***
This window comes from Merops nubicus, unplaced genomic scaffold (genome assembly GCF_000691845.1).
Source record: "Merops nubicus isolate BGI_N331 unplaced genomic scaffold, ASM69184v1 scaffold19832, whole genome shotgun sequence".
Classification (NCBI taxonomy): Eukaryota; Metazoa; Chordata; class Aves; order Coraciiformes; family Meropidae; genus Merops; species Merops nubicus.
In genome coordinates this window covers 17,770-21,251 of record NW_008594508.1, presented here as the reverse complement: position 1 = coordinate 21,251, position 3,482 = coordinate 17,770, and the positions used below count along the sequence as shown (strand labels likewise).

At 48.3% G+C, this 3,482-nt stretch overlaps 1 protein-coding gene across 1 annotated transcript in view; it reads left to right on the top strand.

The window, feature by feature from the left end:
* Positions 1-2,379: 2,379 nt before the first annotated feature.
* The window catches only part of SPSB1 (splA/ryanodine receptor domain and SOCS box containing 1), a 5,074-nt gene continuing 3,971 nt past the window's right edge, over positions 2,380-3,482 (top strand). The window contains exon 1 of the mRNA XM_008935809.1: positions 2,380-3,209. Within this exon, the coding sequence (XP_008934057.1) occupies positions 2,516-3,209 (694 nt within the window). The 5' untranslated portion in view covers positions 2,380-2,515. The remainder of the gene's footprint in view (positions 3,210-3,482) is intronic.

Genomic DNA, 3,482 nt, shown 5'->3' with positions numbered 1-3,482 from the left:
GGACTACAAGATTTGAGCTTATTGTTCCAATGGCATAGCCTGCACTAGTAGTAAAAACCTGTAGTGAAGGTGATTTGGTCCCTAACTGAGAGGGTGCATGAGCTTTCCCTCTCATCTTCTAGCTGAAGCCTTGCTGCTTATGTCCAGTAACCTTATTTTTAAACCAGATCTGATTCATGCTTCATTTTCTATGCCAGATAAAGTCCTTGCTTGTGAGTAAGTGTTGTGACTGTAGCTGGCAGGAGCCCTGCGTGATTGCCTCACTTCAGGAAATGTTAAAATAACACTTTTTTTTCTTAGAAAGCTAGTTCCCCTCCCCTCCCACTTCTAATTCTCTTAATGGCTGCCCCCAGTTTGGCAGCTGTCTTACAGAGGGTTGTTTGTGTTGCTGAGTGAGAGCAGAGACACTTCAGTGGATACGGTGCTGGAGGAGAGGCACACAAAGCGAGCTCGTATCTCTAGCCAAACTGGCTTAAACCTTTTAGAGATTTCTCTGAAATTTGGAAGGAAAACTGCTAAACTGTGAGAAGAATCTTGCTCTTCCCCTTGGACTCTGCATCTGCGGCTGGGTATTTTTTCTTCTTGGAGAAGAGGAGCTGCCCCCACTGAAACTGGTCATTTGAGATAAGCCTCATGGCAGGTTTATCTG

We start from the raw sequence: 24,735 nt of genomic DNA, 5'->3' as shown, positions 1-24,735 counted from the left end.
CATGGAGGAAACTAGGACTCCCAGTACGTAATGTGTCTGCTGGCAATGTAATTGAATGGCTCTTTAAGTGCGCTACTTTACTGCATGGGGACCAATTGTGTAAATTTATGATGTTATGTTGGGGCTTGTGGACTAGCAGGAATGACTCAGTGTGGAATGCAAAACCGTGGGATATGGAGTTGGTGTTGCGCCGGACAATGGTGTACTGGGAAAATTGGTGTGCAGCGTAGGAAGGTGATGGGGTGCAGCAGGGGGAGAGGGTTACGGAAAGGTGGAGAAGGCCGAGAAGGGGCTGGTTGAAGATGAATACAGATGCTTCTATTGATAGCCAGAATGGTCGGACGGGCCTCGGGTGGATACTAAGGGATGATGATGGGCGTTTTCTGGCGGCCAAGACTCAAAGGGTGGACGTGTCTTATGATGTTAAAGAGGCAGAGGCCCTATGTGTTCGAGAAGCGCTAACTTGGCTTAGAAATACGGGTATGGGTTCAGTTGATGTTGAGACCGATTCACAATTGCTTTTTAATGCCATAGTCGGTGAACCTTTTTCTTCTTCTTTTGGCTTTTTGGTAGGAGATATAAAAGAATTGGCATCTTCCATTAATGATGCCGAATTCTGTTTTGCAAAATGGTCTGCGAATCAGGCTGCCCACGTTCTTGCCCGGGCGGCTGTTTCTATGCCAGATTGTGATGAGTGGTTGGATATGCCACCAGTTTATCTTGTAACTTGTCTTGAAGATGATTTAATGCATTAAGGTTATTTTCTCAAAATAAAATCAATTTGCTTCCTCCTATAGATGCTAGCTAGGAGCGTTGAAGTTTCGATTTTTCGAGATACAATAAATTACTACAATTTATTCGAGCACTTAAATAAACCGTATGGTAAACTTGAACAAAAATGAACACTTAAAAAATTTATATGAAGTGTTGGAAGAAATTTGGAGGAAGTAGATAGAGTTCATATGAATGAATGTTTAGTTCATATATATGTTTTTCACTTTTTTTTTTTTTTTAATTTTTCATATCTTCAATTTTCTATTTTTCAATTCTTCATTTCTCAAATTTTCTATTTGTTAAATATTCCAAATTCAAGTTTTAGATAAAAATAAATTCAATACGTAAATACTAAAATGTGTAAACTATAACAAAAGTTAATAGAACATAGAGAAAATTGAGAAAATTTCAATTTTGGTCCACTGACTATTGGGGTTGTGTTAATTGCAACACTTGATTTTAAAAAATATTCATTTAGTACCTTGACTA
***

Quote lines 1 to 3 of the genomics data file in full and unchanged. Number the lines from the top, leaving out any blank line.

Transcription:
This window comes from Merops nubicus, unplaced genomic scaffold (genome assembly GCF_000691845.1).
Source record: "Merops nubicus isolate BGI_N331 unplaced genomic scaffold, ASM69184v1 scaffold19832, whole genome shotgun sequence".
Classification (NCBI taxonomy): Eukaryota; Metazoa; Chordata; class Aves; order Coraciiformes; family Meropidae; genus Merops; species Merops nubicus.